Chandler Turner's Information Optimization Blog | Focused on Your User Experience and Strategic Website Content Development

Oct/10

2

Are you listening to your clients?

I have heard this one very common and misused comment so many times, I decided to post a general reply. The comment is “the most important thing you can do is to listen to your customers.” Baloney! Phooey! ¬†However you want to spell it. That is very far from accurate.¬†The most important thing you can do with your clients and prospects is to ask the right questions, because if you are not asking the right questions, you are not listening to the right answers.

Simply listening is misguided. Ever heard the expression “buyers are liars”? Well, they are.

Here is a great example from the business problems of one of my clients, Angela Slaughter, President of Tradepire. Tradepire houses experts in foreign trade regulations. If you are going to do business overseas, you had better know what Federal regulations you face. Fines are very hefty and jail is not pleasant for anyone. So, go to the Tradepire site and email or call Angela.

Would you expect that if Angela were to ask a of a company if they had any trade regulation issues that they would openly and freely admit it? Not on your life! I can hear the answer now. “No! We don’t have any issues along those lines. I have it all covered.” That would no doubt be the answer if she asked the question of the person who is in charge of federal regulations compliance – right before they get fired because the company just got hit with $500,000 in fines because that person said “we have it covered.”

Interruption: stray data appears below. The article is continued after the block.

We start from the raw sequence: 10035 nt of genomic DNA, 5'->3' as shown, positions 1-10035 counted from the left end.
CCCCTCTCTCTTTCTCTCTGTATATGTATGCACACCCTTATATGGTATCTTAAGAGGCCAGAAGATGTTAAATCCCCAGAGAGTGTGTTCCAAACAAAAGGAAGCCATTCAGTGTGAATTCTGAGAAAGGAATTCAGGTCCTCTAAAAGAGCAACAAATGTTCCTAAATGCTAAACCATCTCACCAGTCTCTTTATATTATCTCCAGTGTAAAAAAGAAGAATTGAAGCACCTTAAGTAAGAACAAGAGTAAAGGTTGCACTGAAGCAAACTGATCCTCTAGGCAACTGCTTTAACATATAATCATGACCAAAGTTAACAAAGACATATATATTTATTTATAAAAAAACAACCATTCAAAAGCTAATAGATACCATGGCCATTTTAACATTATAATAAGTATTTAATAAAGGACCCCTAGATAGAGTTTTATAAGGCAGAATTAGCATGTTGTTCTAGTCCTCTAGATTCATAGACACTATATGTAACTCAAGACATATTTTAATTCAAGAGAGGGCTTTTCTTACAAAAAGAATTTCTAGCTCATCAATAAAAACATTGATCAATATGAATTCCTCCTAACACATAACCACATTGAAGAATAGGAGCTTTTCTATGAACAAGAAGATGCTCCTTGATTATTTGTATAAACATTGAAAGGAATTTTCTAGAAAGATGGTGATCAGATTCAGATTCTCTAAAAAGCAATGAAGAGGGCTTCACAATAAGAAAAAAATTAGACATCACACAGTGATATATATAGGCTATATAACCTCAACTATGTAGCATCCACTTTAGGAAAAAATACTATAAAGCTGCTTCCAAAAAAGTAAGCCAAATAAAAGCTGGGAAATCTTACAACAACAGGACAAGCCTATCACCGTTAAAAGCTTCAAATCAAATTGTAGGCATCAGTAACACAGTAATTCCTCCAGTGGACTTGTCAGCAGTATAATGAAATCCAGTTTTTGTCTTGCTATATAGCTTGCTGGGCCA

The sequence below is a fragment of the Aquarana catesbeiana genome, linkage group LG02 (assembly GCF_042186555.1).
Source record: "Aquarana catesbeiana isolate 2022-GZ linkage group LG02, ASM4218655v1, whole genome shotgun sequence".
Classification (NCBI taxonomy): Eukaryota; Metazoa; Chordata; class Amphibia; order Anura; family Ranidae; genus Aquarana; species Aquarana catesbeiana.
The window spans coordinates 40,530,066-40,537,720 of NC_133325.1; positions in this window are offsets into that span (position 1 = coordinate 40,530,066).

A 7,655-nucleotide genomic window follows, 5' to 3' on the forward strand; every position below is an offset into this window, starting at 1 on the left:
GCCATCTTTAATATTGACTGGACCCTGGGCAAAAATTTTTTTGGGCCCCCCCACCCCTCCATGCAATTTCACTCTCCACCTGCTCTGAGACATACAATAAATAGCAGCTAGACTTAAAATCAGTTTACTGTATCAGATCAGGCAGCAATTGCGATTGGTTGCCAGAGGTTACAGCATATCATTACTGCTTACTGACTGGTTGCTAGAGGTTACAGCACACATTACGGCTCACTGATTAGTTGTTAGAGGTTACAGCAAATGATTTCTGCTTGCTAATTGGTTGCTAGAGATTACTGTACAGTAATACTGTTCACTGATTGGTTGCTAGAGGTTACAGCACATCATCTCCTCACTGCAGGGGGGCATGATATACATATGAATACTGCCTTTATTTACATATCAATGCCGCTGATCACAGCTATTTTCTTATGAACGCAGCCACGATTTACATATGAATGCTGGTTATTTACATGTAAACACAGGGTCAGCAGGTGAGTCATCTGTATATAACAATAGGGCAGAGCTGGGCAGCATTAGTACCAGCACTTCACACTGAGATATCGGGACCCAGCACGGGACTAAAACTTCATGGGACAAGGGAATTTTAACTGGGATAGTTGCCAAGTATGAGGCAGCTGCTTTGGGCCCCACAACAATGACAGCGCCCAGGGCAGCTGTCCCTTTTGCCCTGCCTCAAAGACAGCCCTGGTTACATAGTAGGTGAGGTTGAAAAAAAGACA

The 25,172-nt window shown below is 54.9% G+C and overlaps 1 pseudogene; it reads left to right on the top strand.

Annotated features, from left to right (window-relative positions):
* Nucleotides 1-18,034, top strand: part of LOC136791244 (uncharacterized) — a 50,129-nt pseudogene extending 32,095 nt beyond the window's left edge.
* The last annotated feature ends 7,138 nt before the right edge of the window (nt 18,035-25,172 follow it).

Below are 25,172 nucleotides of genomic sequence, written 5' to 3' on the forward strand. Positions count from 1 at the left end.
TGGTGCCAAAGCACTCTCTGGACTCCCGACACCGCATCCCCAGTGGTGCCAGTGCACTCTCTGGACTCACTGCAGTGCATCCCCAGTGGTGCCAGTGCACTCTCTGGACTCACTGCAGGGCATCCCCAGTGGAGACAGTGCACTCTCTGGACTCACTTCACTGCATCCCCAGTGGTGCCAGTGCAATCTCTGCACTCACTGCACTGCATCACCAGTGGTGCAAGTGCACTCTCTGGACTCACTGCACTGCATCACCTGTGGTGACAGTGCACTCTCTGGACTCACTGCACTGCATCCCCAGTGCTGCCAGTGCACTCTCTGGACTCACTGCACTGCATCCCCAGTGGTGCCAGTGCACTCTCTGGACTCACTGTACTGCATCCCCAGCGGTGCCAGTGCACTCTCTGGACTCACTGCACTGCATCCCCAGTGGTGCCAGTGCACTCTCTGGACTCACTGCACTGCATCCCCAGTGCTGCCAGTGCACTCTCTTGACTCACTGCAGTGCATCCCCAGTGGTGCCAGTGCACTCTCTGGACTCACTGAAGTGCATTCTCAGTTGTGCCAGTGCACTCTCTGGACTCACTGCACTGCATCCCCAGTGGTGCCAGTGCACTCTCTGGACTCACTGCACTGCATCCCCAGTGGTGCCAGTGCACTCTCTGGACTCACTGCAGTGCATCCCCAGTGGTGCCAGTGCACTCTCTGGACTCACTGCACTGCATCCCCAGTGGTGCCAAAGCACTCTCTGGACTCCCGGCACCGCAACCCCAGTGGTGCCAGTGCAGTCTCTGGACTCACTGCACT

So, should Angela leave it there and walk away without more? Absolutely not! Angela begins to ask probing questions at that point. Frequently she discovers, on the third or fourth question that there is likely an issue that she can help the company solve. she is an excellent outsourced provider of guidance.

The technique comes from a basic of NLP – neuro linguistic programming. It began as a questioning technique called “The Five Whys”. I learned it in the early 1980′s when I was with Scott Paper Company. The technique has been adapted and refined over the years and is also termed “Laddering”. Generally, it takes several questions to get to the root of any issue.

It takes a bit of business acumen and solid training to know what questions to ask and how to ask them.

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2 comments

  • Duane Christensen · January 5, 2011 at 4:14 pm

    I would also add that the majority of customers don’t say anything at all if they have an issue with service. So, if you don’t ask the right questions to get them talking in the first place, you’ll never have a chance to right a wrong.

  • Admin comment by admin · January 5, 2011 at 4:35 pm

    This is a very accurate reply/statement. It also highlights another point – actually a couple of them that are unrelated.

    First is the “what you don’t know can – and usually does – hurt you. Not only do they typically not complain about service, but there is a parallel on website content and user experience. Many times I have heard “our site is getting hits, but we are not converting them into clients. I don’t understand”. Well, if they cannot find a clear reason to choose you over your competition, they will leave and you will never know why. The two of you could have been a perfect match, but neither of you will know.

    Second is asking questions. Wow! I have been attending sales seminars for 35 years. Over and over, sales trainers teach on how to give great presentations. I read another useless one today. If you have not taken the time to have a frank conversation with each of your prospects, you may have no reason at all to waste your time in making a presentation.

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